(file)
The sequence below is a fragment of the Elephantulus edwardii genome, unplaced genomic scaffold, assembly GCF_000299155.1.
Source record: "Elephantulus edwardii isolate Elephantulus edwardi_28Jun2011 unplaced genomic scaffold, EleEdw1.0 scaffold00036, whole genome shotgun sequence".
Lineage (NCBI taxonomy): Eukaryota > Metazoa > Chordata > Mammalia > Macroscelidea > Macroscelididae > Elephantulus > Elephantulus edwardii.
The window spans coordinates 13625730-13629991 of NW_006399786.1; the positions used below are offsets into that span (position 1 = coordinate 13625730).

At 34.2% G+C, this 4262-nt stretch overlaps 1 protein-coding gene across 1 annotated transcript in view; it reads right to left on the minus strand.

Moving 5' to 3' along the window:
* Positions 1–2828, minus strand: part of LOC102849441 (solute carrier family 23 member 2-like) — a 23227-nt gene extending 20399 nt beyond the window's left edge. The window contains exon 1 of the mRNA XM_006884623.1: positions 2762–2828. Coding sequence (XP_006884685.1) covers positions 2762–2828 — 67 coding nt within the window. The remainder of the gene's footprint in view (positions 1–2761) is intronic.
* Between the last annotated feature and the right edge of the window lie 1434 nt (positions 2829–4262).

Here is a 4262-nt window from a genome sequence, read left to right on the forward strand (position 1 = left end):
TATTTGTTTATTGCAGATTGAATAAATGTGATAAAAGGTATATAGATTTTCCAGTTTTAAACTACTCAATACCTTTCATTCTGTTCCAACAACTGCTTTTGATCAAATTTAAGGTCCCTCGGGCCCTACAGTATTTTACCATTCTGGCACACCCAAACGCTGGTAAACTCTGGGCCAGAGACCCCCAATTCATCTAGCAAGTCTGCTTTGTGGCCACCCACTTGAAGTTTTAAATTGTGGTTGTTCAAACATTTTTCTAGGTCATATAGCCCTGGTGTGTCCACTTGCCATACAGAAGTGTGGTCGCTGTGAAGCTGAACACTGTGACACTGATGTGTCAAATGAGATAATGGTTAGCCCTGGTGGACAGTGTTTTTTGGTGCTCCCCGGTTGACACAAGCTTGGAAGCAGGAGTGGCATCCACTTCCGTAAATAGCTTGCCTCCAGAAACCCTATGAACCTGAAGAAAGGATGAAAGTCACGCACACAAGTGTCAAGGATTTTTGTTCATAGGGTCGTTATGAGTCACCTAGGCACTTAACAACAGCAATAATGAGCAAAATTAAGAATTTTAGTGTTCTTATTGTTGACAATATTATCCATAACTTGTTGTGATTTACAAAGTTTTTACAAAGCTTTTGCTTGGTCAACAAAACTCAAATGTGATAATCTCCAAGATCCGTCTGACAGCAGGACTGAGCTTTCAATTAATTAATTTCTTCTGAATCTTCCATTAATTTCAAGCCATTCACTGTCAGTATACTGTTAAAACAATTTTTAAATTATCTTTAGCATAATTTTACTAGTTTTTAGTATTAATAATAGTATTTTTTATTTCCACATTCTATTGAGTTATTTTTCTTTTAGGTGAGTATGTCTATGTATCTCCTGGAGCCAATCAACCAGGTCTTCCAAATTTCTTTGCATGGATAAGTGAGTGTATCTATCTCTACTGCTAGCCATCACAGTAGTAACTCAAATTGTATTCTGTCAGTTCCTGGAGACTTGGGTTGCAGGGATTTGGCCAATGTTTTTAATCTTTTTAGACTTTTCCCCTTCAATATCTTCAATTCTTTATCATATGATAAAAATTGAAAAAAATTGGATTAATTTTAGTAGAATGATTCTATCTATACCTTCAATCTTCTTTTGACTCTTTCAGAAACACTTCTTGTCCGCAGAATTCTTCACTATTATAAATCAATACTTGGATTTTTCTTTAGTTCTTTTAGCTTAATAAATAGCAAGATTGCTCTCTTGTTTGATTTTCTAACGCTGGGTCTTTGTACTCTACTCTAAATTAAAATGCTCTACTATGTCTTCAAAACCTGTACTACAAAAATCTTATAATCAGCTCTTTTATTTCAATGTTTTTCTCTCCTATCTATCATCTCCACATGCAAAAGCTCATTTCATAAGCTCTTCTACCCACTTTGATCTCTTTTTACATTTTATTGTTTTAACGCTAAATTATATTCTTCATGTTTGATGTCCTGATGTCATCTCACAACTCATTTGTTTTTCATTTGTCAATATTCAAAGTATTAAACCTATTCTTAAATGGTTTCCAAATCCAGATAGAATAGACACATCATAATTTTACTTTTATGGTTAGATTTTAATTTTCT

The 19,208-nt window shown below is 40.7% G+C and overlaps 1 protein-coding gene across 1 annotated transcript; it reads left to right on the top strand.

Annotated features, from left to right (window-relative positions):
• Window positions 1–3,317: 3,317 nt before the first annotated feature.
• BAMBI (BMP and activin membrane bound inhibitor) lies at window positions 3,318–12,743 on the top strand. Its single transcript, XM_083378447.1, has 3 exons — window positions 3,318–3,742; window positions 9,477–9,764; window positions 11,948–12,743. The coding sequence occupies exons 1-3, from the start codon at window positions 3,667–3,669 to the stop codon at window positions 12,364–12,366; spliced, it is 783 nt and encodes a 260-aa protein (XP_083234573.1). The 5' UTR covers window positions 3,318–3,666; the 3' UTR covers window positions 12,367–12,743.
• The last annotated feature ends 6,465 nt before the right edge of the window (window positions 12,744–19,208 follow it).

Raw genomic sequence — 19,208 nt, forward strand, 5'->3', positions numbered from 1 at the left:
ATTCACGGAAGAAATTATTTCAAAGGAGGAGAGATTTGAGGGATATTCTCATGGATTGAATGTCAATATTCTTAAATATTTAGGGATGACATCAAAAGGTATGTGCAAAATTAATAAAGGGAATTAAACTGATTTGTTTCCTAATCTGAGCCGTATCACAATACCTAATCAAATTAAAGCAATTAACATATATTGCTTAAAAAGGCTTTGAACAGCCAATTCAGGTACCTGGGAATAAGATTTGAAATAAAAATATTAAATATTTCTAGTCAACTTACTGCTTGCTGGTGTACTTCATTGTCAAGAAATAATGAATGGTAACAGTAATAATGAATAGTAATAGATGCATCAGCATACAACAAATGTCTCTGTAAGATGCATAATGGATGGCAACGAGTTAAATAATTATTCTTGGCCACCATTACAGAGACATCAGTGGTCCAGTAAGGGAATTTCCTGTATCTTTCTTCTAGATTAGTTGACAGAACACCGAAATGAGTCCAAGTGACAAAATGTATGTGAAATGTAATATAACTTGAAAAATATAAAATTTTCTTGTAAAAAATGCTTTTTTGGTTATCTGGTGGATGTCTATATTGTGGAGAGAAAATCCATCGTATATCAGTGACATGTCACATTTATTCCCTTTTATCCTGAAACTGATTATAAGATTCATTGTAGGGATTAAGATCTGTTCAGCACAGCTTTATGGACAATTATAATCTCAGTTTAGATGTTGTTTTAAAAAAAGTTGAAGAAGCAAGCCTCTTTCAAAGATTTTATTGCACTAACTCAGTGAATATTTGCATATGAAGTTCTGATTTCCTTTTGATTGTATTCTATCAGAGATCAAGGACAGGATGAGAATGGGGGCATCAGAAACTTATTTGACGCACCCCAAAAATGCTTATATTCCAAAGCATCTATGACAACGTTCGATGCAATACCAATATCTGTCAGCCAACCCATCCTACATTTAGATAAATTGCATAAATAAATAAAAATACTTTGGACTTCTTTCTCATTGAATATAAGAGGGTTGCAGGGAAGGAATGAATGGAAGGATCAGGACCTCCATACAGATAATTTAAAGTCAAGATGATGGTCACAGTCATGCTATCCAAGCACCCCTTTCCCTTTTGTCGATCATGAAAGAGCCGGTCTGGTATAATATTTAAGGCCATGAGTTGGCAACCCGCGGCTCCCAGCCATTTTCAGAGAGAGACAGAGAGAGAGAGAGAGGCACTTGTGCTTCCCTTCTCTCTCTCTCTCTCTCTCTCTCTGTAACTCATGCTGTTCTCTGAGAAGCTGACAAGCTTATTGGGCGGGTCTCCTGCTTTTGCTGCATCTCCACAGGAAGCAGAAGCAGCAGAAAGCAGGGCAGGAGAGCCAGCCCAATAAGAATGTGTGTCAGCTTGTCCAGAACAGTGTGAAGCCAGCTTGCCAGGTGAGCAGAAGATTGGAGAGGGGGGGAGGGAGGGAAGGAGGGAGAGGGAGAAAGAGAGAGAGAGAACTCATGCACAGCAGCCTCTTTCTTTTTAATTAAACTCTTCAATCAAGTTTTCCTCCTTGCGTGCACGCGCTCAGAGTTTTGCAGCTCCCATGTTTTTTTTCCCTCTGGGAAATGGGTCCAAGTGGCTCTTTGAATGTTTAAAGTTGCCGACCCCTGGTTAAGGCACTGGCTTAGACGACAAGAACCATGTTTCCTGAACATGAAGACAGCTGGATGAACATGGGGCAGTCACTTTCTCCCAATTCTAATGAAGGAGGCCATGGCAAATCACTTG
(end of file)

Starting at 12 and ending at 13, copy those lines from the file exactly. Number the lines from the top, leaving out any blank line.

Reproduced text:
Annotated features, from left to right (window-relative positions):
• Window positions 1–3,317: 3,317 nt before the first annotated feature.